Why We Shouldn’t Be Trying To Draw People Closer to God

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How do we draw other people closer to God?  We don’t.  He does.  This is one of those simple truths that has a profound impact on how we will attempt to relate to both God and humans.

Now at first, it’s easy to shrug and say, “Well, of course God is the One actually drawing people closer to Him—that’s obvious.”  Christians are quick to agree with statements that sound God honoring, but they rarely stop to really absorb those statements into their theologies.  Take the idea of putting God first in life.  We all know that He’s supposed to be our First Love—the One who we’re living to please.  “Put God first” is a common Sunday School mantra, but saying the words and understanding what they mean are two very different things.

As long as you feel a burning need to pray for other people to come to God, you have yet to understand that God is the One who draws us closer to Him.  He is the One.  You are not the one.  Your role in the process is so unnecessary and expendable that it’s beyond ludicrous for you to try and take one iota of credit for saving someone.  If your pride is starting to get miffy just reading this paragraph, it’s because you have yet to really understand what it means to put God first.  You see, these two concepts are intimately linked.  It is living for the right priorities which takes all of the sting out of realizing how utterly incapable we are of helping other people understand spiritual truths.

So what stops us from living for the right priorities?  Living for the affirmation of humans.  As long as we are living for the affirmation of our own kind, we will need to feel like a critical part of God causing others to spiritually mature.  The apostle Paul was merely advertising how wrong his personal priorities were when he made this ridiculous statement:

But how can anyone call on Yahweh to save them unless they believe in Yahweh? And how can they believe in Yahweh if they have never heard about Him? And how can they hear about Yahweh unless someone tells them? And how will anyone go and tell them without being sent? That is why the Scriptures say, “How beautiful are the feet of messengers who bring good news!” (Rom. 10:14-15)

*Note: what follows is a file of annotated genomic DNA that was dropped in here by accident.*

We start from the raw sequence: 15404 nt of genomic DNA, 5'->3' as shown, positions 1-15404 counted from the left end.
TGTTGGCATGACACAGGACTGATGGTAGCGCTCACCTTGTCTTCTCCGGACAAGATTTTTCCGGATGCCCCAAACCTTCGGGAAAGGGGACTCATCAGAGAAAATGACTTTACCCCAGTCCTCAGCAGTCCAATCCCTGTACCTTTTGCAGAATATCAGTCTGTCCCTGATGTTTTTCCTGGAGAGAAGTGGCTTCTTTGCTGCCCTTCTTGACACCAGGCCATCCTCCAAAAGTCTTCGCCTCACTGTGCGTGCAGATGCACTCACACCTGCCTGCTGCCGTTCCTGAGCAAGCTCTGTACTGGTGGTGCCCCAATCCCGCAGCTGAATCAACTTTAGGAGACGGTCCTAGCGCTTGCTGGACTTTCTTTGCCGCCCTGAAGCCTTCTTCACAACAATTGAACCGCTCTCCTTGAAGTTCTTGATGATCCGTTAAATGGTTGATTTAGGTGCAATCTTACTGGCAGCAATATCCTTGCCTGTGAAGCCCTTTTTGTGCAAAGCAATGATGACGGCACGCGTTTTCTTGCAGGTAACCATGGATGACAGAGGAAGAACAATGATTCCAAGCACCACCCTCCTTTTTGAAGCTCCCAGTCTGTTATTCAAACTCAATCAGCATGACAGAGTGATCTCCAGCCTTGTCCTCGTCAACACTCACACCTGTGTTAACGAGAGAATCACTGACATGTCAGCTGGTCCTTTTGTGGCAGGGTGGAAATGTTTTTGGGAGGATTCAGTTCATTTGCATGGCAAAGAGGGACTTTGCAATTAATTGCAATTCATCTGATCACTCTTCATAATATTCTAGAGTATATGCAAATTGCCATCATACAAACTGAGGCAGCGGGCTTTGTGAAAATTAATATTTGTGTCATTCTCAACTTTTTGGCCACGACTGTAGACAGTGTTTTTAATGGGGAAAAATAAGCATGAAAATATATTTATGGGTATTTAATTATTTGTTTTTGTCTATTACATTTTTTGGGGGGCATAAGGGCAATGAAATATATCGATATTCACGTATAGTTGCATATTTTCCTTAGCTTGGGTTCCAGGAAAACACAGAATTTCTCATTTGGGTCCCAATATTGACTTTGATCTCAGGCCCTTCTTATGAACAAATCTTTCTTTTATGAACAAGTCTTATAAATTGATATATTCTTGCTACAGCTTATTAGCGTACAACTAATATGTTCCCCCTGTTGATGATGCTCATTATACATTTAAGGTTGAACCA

Paul needed to believe that his work as an apostle was giving Yahweh critical assistance.  He wanted to think that God would be rendered helpless without the aid of human evangelists.  But why did he need this?  How did it help Paul to think that Yahweh was such an inept, co-dependent God?  Well, by setting himself up as God’s instrument of salvation, Paul could then make people feel like they were spiritually indebted to him, and this led to people serving and worshiping him.  Because Paul lived for people, not God, he reduced God’s abilities and exaggerated his own in order to keep the human affirmation coming.  Paul wanted people focused on him and looking up to him as a spiritual superstar, which is why he said:

Imitate me, as I also imitate Christ. (1 Cor. 11:1)

Paul was so focused on people that we find him endlessly fretting in his epistles over the state of his followers.  Were they growing?  Were they veering off course from the teaching Paul gave them?  Were they starting to lose interest in Paul and drift to other teachers? Paul frets and stresses and reminds people that he is praying for them all constantly.  What an epic waste  of time it all was.  Paul’s praying for others did nothing but drag him off course with God, for while he was busy telling God how to help people, he never got around to admitting how out of line it was for him to act as God’s instructor.